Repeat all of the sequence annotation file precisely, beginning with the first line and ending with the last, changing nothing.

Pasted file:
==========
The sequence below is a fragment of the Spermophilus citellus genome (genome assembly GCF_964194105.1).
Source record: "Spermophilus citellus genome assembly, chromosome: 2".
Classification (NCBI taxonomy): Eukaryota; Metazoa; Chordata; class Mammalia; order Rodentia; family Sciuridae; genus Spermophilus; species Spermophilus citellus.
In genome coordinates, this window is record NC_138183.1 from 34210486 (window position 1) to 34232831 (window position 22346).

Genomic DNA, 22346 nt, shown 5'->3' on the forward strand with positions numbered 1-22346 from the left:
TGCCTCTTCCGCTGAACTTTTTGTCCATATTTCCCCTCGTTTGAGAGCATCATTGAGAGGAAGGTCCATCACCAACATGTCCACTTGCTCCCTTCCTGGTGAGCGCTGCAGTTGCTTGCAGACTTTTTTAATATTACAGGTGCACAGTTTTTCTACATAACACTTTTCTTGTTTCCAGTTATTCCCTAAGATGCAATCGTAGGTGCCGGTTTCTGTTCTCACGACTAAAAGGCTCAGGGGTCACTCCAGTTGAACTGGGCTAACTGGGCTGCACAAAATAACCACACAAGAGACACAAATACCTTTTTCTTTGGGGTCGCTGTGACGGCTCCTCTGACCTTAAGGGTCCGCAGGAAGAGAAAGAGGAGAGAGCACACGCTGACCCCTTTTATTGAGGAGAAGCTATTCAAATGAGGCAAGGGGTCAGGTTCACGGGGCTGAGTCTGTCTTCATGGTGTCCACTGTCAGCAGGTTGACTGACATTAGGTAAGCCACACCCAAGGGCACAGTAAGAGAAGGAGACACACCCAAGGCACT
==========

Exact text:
The sequence below is a fragment of the Spermophilus citellus genome (genome assembly GCF_964194105.1).
Source record: "Spermophilus citellus genome assembly, chromosome: 2".
Classification (NCBI taxonomy): Eukaryota; Metazoa; Chordata; class Mammalia; order Rodentia; family Sciuridae; genus Spermophilus; species Spermophilus citellus.
In genome coordinates, this window is record NC_138183.1 from 34210486 (window position 1) to 34232831 (window position 22346).

Genomic DNA, 22346 nt, shown 5'->3' on the forward strand with positions numbered 1-22346 from the left:
TGCCTCTTCCGCTGAACTTTTTGTCCATATTTCCCCTCGTTTGAGAGCATCATTGAGAGGAAGGTCCATCACCAACATGTCCACTTGCTCCCTTCCTGGTGAGCGCTGCAGTTGCTTGCAGACTTTTTTAATATTACAGGTGCACAGTTTTTCTACATAACACTTTTCTTGTTTCCAGTTATTCCCTAAGATGCAATCGTAGGTGCCGGTTTCTGTTCTCACGACTAAAAGGCTCAGGGGTCACTCCAGTTGAACTGGGCTAACTGGGCTGCACAAAATAACCACACAAGAGACACAAATACCTTTTTCTTTGGGGTCGCTGTGACGGCTCCTCTGACCTTAAGGGTCCGCAGGAAGAGAAAGAGGAGAGAGCACACGCTGACCCCTTTTATTGAGGAGAAGCTATTCAAATGAGGCAAGGGGTCAGGTTCACGGGGCTGAGTCTGTCTTCATGGTGTCCACTGTCAGCAGGTTGACTGACATTAGGTAAGCCACACCCAAGGGCACAGTAAGAGAAGGAGACACACCCAAGGCACT